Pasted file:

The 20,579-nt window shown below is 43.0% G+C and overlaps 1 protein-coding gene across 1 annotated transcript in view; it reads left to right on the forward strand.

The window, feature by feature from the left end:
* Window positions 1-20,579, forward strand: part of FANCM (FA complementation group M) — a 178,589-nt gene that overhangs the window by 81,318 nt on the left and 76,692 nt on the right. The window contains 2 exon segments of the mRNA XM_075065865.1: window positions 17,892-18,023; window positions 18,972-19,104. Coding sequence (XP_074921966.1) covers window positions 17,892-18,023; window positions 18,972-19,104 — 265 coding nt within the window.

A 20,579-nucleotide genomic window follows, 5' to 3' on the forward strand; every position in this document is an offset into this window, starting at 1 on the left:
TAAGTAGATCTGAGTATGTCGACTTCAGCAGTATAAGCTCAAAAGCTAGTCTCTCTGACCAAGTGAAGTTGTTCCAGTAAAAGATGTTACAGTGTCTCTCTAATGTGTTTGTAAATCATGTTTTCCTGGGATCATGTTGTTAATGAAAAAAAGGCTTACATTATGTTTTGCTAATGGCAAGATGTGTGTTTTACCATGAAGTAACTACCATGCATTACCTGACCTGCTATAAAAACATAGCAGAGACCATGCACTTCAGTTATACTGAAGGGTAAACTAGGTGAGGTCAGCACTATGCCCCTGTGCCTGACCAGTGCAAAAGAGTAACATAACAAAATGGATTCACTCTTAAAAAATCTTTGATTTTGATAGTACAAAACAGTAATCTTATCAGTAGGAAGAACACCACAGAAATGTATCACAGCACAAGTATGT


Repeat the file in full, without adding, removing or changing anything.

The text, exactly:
The 20,579-nt window shown below is 43.0% G+C and overlaps 1 protein-coding gene across 1 annotated transcript in view; it reads left to right on the forward strand.

The window, feature by feature from the left end:
* Window positions 1-20,579, forward strand: part of FANCM (FA complementation group M) — a 178,589-nt gene that overhangs the window by 81,318 nt on the left and 76,692 nt on the right. The window contains 2 exon segments of the mRNA XM_075065865.1: window positions 17,892-18,023; window positions 18,972-19,104. Coding sequence (XP_074921966.1) covers window positions 17,892-18,023; window positions 18,972-19,104 — 265 coding nt within the window.

A 20,579-nucleotide genomic window follows, 5' to 3' on the forward strand; every position in this document is an offset into this window, starting at 1 on the left:
TAAGTAGATCTGAGTATGTCGACTTCAGCAGTATAAGCTCAAAAGCTAGTCTCTCTGACCAAGTGAAGTTGTTCCAGTAAAAGATGTTACAGTGTCTCTCTAATGTGTTTGTAAATCATGTTTTCCTGGGATCATGTTGTTAATGAAAAAAAGGCTTACATTATGTTTTGCTAATGGCAAGATGTGTGTTTTACCATGAAGTAACTACCATGCATTACCTGACCTGCTATAAAAACATAGCAGAGACCATGCACTTCAGTTATACTGAAGGGTAAACTAGGTGAGGTCAGCACTATGCCCCTGTGCCTGACCAGTGCAAAAGAGTAACATAACAAAATGGATTCACTCTTAAAAAATCTTTGATTTTGATAGTACAAAACAGTAATCTTATCAGTAGGAAGAACACCACAGAAATGTATCACAGCACAAGTATGT